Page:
Long term look at Composite Earnings and P/E, using 10 year average:


click for ginormous version

All charts courtesy of Bianco Research

Category: Earnings, Valuation

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12 Responses to “S&P Composite Earnings, Long Term P/E”

  1. wj says:

    One caveat about the long term PE ratio is interest rates…
    Long term rates have been in a downtrend since about 1980, and you can see the corresponding increase in the S&P PE ratio during that time.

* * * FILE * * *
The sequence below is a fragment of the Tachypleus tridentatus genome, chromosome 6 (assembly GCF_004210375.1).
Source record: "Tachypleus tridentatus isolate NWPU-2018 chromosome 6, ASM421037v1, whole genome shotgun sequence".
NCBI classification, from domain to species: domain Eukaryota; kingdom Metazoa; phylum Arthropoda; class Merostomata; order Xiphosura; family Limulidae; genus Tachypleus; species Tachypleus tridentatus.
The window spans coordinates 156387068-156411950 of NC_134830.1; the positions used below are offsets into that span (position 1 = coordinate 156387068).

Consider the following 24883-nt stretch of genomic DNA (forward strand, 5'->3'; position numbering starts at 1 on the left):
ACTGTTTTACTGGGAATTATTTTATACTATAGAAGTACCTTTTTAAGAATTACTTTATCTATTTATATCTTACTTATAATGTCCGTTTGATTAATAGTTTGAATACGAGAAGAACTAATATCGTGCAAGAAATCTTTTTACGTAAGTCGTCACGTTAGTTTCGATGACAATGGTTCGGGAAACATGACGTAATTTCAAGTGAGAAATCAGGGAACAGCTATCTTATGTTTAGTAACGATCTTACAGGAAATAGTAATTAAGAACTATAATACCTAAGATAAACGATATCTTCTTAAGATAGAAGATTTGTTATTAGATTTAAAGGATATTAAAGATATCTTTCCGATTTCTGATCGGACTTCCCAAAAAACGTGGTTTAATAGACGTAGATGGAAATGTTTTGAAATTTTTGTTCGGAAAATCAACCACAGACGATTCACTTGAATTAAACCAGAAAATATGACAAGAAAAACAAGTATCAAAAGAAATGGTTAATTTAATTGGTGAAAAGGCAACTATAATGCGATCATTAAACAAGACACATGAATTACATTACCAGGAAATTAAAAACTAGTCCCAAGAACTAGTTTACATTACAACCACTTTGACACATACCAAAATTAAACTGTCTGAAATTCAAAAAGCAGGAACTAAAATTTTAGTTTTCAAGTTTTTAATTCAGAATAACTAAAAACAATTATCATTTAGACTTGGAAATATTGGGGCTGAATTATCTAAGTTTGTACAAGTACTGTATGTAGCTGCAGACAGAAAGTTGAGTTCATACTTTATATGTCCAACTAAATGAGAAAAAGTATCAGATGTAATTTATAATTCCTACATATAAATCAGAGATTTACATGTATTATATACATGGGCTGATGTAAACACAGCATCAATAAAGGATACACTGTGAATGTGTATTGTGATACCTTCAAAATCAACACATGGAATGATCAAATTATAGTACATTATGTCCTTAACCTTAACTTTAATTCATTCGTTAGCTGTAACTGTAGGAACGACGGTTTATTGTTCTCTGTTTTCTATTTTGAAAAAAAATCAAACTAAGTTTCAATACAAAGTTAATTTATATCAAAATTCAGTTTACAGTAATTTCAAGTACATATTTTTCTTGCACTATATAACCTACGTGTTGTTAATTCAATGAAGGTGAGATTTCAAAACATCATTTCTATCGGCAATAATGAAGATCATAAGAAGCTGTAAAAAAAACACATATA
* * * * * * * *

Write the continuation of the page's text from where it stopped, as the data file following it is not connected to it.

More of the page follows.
The question going forward is, what happens now that interest rates are at rock bottom and eventually will start back up?

  2. rd says:

    The current generation of investors believe that the dips we have had over the past decade are worse than average despite their CAPE levels that are still at levels that would have signalled a market top over the previous hundred years (with the exception of 2009 which did simply drop to average levels).

    Every major market-wide fundmantal value indicator has indicated that the market has been at least one standard deviation above average levels for over a decade now with one brief exception of spring 2009 where it dropped to average levels.